A library of primary source materials on the history of the American West, Included are the full texts of many memoirs, journals, diaries, letters, autobiographies and other documents, as well as archival photographs and other images. Also includes links to other sources of information on the American West.
Digital collection on a wide variety of topics including WWI photograph albums and postcards, historical photographs of New York City, maps and atlases of the U.S., rare books, personal papers of English and American authors, and more.
DPLA Primary Source Sets are designed to help students develop critical thinking skills by exploring topics in history, literature, and culture through primary sources. Each set includes a topic overview, ten to fifteen primary sources, links to related resources, and a teaching guide. Primary sources include letters, photographs, posters, oral histories, video clips, sheet music, and more.
Audio, video and transcripts of presidential speeches, secret White House recordings, oral history interviews and more during the presidencies of Franklin D. Roosevelt, Harry S. Truman, Dwight D. Eisenhower, John F. Kennedy, Lyndon B. Johnson and Richard M. Nixon. The Miller Center is a nonpartisan affiliate of the University of Virginia that specializes in presidential scholarship, public policy, and political history.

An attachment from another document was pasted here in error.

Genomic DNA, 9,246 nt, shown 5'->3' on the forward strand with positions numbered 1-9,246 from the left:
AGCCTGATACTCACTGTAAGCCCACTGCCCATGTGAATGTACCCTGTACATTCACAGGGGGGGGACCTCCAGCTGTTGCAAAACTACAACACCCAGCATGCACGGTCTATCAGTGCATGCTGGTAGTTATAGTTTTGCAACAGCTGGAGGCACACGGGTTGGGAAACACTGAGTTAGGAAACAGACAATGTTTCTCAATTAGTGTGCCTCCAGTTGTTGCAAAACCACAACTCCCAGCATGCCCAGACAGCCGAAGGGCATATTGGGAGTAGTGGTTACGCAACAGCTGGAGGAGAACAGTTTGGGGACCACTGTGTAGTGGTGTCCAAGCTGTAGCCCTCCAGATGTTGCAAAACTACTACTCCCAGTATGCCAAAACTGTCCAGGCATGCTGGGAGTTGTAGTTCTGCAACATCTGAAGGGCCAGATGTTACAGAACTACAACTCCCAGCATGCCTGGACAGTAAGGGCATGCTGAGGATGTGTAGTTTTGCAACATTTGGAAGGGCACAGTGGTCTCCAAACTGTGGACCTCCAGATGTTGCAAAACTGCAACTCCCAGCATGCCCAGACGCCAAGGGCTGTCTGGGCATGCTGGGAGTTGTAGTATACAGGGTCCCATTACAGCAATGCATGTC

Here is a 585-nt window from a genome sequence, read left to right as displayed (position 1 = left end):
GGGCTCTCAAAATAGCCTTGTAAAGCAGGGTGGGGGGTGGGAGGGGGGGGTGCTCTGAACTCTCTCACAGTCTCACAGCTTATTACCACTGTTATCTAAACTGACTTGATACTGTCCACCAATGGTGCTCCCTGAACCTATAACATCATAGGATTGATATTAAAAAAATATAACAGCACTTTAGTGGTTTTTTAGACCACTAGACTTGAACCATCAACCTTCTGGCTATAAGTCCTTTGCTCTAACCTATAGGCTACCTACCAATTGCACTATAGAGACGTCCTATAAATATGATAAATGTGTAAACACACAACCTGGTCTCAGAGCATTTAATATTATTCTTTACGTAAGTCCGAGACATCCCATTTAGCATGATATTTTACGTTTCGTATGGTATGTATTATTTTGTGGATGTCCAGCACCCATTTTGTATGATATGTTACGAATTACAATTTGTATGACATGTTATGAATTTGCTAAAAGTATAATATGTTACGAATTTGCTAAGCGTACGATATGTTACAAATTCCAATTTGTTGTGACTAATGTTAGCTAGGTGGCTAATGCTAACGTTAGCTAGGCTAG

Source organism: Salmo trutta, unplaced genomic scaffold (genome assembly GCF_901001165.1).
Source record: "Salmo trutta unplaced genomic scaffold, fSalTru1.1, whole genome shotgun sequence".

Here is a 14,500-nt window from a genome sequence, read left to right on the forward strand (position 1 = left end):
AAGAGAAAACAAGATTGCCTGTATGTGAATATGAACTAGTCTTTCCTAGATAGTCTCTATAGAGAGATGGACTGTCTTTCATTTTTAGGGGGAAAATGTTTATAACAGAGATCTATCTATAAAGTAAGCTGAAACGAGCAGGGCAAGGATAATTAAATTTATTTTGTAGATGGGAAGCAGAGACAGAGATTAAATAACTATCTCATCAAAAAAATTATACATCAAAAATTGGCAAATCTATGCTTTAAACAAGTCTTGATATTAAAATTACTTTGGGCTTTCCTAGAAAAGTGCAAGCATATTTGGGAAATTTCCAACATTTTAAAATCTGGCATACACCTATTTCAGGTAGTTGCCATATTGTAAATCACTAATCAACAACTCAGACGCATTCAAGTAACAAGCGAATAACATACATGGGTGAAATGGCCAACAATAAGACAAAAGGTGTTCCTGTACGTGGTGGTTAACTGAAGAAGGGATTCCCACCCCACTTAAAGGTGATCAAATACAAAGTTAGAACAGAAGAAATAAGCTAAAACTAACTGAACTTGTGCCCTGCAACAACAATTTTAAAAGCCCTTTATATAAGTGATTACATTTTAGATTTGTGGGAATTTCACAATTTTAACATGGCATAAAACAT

Look for particular voyages in this database of documented slaving expeditions. Create listings, tables, and maps that draw on the database. Examine estimates of the slave trade and locate the African name, age, gender, origin, country, and places of embarkation and disembarkation of individuals.
Search digitized collections including Immigration History Research Center Archives (IHRCA), African American Archival Material, World War I & II Posters and Postcards, Ames Library of South Asia, and more.
The Bexar Archives are the official Spanish documents that preserve the political, military, economic, and social life of the Spanish province of Texas and the Mexican state of Coahulia y Texas, up to 1836. Includes digital images of more than 5,000 original documents and translations.
Historic documents and information that include the Spanish Colonial Missions Collection, the María Antonietta Berriozábal Collection, the Mexican American Collection, among others. Make an appointment with OLLU library staff to see items in person.
Unofficial website about Edwards Aquifer presented as an information resource for the general public. Use the drop-down "Index" menu to find historical and environmental information and primary sources about the San Antonio River, San Antonio Springs, and other area springs, rivers, lakes, and canals.
Digital collections can be found at the links for "Archives," "Manuscripts," and "Rare Books." Exhibits focus on the founding and history of Rice University, digitized copies of the student newspaper "Rice Thresher," slavery and the Battle of Sabine Pass, Houston waterways, and the architectural career of William Ward Watkin, among others.